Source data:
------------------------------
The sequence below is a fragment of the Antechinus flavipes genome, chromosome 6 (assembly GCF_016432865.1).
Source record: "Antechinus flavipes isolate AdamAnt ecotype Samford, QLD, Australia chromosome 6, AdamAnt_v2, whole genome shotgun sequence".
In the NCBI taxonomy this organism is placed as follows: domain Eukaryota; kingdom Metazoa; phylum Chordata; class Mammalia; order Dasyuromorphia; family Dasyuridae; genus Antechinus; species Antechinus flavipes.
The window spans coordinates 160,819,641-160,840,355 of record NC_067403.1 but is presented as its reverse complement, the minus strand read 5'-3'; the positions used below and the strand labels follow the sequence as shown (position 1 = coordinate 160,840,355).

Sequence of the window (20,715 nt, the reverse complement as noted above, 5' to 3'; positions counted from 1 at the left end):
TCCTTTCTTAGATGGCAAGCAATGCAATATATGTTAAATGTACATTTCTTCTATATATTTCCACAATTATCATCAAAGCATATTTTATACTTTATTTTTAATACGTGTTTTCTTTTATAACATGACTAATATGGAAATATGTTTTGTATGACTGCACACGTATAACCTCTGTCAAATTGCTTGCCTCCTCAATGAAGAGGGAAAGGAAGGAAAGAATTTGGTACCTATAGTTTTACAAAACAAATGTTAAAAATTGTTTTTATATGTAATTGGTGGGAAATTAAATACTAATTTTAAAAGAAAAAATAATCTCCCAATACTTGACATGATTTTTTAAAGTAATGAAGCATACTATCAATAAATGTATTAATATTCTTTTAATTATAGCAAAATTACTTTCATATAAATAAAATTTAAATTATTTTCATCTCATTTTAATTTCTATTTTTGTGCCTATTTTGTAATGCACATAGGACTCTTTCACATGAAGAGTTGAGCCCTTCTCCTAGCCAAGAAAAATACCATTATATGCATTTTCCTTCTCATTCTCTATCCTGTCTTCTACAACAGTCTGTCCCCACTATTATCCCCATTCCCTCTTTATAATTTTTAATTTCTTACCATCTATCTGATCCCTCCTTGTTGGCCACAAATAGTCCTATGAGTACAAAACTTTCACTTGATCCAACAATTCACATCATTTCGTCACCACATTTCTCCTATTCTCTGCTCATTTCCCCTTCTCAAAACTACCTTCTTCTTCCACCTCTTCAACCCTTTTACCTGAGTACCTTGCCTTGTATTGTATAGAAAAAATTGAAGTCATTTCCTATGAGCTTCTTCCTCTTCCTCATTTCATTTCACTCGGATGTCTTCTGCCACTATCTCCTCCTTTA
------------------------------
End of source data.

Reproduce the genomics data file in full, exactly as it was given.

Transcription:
The sequence below is a fragment of the Antechinus flavipes genome, chromosome 6 (assembly GCF_016432865.1).
Source record: "Antechinus flavipes isolate AdamAnt ecotype Samford, QLD, Australia chromosome 6, AdamAnt_v2, whole genome shotgun sequence".
In the NCBI taxonomy this organism is placed as follows: domain Eukaryota; kingdom Metazoa; phylum Chordata; class Mammalia; order Dasyuromorphia; family Dasyuridae; genus Antechinus; species Antechinus flavipes.
The window spans coordinates 160,819,641-160,840,355 of record NC_067403.1 but is presented as its reverse complement, the minus strand read 5'-3'; the positions used below and the strand labels follow the sequence as shown (position 1 = coordinate 160,840,355).

Sequence of the window (20,715 nt, the reverse complement as noted above, 5' to 3'; positions counted from 1 at the left end):
TCCTTTCTTAGATGGCAAGCAATGCAATATATGTTAAATGTACATTTCTTCTATATATTTCCACAATTATCATCAAAGCATATTTTATACTTTATTTTTAATACGTGTTTTCTTTTATAACATGACTAATATGGAAATATGTTTTGTATGACTGCACACGTATAACCTCTGTCAAATTGCTTGCCTCCTCAATGAAGAGGGAAAGGAAGGAAAGAATTTGGTACCTATAGTTTTACAAAACAAATGTTAAAAATTGTTTTTATATGTAATTGGTGGGAAATTAAATACTAATTTTAAAAGAAAAAATAATCTCCCAATACTTGACATGATTTTTTAAAGTAATGAAGCATACTATCAATAAATGTATTAATATTCTTTTAATTATAGCAAAATTACTTTCATATAAATAAAATTTAAATTATTTTCATCTCATTTTAATTTCTATTTTTGTGCCTATTTTGTAATGCACATAGGACTCTTTCACATGAAGAGTTGAGCCCTTCTCCTAGCCAAGAAAAATACCATTATATGCATTTTCCTTCTCATTCTCTATCCTGTCTTCTACAACAGTCTGTCCCCACTATTATCCCCATTCCCTCTTTATAATTTTTAATTTCTTACCATCTATCTGATCCCTCCTTGTTGGCCACAAATAGTCCTATGAGTACAAAACTTTCACTTGATCCAACAATTCACATCATTTCGTCACCACATTTCTCCTATTCTCTGCTCATTTCCCCTTCTCAAAACTACCTTCTTCTTCCACCTCTTCAACCCTTTTACCTGAGTACCTTGCCTTGTATTGTATAGAAAAAATTGAAGTCATTTCCTATGAGCTTCTTCCTCTTCCTCATTTCATTTCACTCGGATGTCTTCTGCCACTATCTCCTCCTTTA